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What a Charge of Consorting Means

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What is consorting?

Consorting relates to frequent interactions with a convicted felon, even after police have given you a warning to cease your relationship.

Section 93X of the Crimes Act 1900 (NSW) describes a charge of consorting as follows:

A person (other than a person under the age of 14 years) who—

  • habitually consorts with convicted offenders, and
  • consorts with those convicted offenders after having been given an official warning in relation to each of those convicted offenders, is guilty of an offence.

The maximum penalty is 3 years imprisonment, a fine of 150 penalty units, or both.

What are defences to a charge consorting?

On a case-by-case basis, our specialist criminal lawyers at the Australia Legal Practice may be able to defend a charge of consorting if:

For example,

Lawful Purpose – The consorting was reasonable under section 93Y of the Crimes Act 1900 (NSW). The section provides a list of defences to a charge of consorting and includes the following:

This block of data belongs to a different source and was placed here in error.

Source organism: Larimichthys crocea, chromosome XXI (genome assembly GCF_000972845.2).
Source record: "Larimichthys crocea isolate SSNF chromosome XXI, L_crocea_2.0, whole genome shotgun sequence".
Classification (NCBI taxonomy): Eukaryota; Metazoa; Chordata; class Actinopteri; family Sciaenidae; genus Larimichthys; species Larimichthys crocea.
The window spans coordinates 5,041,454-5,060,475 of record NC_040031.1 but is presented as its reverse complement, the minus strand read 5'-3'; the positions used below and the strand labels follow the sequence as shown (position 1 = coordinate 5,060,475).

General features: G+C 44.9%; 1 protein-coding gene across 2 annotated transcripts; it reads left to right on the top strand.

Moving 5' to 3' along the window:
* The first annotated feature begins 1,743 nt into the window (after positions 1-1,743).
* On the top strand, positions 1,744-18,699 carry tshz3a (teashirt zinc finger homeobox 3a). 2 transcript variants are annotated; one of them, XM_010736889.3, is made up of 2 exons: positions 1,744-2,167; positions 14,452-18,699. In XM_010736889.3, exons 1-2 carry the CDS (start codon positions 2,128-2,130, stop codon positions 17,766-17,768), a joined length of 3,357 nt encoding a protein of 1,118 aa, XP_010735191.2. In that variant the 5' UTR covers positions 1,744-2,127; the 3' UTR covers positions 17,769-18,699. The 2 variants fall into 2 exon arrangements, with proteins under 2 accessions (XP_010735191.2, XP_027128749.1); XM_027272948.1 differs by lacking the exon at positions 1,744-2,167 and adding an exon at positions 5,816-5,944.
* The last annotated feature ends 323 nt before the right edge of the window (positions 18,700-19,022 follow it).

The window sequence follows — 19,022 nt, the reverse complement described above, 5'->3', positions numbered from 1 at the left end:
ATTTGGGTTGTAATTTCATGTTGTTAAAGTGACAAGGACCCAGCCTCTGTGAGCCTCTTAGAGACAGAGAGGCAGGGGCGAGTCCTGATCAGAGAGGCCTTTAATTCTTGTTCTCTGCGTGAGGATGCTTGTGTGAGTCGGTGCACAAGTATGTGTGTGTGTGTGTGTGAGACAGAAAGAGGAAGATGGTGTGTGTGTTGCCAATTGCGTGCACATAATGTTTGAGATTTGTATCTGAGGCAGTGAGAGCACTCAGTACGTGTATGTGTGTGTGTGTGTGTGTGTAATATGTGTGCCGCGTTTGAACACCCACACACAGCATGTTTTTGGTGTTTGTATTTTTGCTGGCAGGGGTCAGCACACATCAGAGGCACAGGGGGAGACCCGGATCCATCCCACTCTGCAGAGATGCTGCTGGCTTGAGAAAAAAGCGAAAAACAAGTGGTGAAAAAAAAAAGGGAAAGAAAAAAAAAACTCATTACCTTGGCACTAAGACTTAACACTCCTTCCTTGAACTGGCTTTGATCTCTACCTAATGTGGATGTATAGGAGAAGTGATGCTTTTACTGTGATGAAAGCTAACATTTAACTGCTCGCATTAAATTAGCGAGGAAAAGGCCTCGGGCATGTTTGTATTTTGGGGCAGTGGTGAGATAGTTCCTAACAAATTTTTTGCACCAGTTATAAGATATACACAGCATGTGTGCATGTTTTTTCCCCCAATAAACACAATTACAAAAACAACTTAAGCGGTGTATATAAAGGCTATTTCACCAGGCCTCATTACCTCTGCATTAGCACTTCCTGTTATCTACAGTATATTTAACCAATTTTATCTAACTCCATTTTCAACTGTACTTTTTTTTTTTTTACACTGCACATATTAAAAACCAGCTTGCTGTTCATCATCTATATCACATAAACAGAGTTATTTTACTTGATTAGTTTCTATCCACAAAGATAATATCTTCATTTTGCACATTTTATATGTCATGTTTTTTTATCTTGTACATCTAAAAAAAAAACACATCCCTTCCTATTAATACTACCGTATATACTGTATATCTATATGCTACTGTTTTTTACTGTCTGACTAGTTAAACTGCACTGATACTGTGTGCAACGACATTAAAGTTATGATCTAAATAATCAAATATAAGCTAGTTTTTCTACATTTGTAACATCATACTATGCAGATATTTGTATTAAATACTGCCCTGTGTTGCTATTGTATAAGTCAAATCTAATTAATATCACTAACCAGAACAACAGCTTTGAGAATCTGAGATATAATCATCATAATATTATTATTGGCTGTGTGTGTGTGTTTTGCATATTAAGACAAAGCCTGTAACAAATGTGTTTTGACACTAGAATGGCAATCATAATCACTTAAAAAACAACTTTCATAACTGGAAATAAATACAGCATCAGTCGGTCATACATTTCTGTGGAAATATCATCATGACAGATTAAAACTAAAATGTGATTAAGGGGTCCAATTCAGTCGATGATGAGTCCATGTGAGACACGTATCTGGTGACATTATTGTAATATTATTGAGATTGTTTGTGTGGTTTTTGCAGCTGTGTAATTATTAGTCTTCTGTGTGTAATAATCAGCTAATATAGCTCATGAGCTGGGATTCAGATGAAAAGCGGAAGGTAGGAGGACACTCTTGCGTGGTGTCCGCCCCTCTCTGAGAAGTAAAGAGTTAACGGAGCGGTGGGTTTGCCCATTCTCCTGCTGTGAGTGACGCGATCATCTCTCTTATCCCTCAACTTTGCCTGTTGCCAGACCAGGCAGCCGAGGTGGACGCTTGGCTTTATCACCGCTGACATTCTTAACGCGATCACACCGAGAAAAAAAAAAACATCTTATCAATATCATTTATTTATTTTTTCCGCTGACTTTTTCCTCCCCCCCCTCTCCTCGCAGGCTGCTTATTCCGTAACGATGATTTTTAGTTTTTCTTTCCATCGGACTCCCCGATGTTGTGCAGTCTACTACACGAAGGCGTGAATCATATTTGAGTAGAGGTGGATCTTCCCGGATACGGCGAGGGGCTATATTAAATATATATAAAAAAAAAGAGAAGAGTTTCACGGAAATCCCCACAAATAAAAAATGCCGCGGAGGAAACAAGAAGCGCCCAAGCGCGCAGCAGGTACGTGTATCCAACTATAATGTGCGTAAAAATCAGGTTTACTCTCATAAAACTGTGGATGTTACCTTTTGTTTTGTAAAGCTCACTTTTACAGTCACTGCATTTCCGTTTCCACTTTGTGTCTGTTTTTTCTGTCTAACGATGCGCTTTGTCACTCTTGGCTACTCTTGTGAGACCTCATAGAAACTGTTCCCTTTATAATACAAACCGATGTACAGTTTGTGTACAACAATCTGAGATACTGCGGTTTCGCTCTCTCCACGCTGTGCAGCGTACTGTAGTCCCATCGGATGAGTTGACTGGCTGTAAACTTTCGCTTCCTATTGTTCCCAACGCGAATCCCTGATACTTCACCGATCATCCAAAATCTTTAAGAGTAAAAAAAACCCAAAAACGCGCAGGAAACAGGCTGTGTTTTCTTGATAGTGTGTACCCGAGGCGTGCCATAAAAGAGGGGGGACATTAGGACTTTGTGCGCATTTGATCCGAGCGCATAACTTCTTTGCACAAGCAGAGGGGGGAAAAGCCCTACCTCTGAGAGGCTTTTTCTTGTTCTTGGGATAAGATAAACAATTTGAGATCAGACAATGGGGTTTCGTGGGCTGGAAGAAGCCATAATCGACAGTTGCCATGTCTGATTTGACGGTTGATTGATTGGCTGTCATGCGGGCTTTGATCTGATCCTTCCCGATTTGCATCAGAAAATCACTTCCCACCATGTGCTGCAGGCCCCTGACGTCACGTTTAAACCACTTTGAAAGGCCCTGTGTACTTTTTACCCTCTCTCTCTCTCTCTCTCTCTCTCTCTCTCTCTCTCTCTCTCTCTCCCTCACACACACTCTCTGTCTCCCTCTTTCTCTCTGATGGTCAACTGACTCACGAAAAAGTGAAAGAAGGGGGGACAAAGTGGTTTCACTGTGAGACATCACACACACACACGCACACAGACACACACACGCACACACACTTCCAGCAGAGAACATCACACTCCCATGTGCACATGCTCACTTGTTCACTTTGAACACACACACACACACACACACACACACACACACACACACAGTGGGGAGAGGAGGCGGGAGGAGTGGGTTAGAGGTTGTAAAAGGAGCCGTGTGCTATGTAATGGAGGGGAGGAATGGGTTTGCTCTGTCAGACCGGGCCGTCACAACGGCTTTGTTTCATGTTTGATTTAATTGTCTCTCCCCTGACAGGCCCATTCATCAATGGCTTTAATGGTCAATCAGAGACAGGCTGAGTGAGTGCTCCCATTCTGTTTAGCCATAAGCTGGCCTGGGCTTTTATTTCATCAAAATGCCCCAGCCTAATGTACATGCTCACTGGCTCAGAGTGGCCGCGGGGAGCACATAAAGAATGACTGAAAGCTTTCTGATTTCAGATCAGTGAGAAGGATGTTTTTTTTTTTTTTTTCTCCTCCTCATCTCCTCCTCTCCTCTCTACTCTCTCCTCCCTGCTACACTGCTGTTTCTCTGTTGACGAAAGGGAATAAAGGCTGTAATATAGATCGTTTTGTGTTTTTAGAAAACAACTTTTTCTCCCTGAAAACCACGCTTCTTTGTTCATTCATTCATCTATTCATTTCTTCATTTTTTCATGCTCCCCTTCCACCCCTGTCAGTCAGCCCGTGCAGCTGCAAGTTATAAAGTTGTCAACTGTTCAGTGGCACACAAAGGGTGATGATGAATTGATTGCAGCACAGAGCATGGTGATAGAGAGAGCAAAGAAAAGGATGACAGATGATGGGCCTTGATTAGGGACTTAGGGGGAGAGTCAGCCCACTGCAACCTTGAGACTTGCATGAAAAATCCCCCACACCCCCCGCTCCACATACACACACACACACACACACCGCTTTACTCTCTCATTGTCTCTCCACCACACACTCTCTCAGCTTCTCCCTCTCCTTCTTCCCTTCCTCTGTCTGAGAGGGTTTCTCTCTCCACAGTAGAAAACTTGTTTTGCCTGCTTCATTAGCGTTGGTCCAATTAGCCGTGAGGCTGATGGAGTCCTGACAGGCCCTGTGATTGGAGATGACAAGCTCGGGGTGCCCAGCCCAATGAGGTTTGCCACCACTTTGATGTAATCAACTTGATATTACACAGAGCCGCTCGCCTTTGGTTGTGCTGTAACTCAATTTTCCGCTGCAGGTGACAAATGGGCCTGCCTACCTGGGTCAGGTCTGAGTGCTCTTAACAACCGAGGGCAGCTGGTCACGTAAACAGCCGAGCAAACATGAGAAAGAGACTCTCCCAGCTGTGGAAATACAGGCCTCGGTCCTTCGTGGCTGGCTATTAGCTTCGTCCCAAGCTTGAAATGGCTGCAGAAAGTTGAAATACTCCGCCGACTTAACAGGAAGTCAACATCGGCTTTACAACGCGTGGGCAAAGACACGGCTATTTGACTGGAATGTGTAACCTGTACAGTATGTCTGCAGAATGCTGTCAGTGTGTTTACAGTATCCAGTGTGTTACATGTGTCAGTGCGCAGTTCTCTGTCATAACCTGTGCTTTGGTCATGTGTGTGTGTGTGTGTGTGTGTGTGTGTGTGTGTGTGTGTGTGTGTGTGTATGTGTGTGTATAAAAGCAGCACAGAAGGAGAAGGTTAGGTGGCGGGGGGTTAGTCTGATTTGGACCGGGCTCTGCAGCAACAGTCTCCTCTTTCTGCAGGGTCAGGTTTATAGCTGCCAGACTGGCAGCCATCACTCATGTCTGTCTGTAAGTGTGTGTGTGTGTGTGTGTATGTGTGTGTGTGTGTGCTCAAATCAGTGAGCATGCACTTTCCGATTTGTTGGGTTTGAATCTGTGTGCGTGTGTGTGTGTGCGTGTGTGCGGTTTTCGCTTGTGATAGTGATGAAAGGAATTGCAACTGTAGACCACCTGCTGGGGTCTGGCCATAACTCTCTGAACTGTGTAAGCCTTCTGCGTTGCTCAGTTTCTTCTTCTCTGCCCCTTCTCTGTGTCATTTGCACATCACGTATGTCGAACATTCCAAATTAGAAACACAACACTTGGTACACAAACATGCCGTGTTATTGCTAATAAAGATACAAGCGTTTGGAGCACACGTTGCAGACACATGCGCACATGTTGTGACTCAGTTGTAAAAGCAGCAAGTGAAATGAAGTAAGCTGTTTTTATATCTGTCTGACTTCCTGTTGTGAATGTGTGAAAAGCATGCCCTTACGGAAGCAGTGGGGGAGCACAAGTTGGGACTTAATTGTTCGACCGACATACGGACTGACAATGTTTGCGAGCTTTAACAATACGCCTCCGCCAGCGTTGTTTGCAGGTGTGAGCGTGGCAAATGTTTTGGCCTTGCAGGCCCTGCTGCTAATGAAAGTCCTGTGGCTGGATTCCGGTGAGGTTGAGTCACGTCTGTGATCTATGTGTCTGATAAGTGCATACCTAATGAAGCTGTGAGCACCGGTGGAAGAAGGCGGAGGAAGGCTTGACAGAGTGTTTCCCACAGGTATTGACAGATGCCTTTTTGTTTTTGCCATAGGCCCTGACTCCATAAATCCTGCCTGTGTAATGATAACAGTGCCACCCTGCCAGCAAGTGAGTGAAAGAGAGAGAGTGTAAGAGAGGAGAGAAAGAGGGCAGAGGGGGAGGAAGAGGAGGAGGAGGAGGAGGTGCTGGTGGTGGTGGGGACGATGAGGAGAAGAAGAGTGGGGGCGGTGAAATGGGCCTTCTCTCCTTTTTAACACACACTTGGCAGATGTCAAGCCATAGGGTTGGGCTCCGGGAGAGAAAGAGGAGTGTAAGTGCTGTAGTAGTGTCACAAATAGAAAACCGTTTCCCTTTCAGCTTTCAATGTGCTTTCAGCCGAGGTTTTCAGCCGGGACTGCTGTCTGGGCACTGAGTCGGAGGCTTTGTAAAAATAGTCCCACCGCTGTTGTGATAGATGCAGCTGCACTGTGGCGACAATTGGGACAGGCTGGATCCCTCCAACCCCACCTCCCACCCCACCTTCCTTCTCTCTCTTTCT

• Consorting with family members,
  • During lawful employment or the lawful operation of a business,
  • During training or education,
  • During the provision of a health service or welfare service,
  • During the provision of legal advice,
  • During lawful custody or when complying with a court order,
  • consorting that occurs when complying with— an order granted by the Parole Authority or by a member of staff of Corrective Services NSW,
  • When providing transitional, crisis or emergency accommodation.

– The threats of another party forced you to act in a certain way, equating to duress.

Necessity – It can be proved your actions were in necessity to prevent an ensuing greater harm.

Options when charged with consorting

Subject to your circumstances, you may choose either to:

  1. Plead guilty – Admit to committing the offence and breaking the law
  2. Plead not guilty – Deny committing the offence and breaking the law


If you decide to plead not guilty, our experienced criminal lawyers will vehemently protect your rights so that you get the best possible defence.

The best way to get off a charge of consorting is to contact our experienced criminal lawyers. Our solicitors at the Australian Legal Practice have extensive experience and specialise in criminal charges. We provide tailored advice and are armed with the right knowledge to fight your case.

If your matter is urgent, call (02) 8084 9929 today to arrange a free initial consultation.


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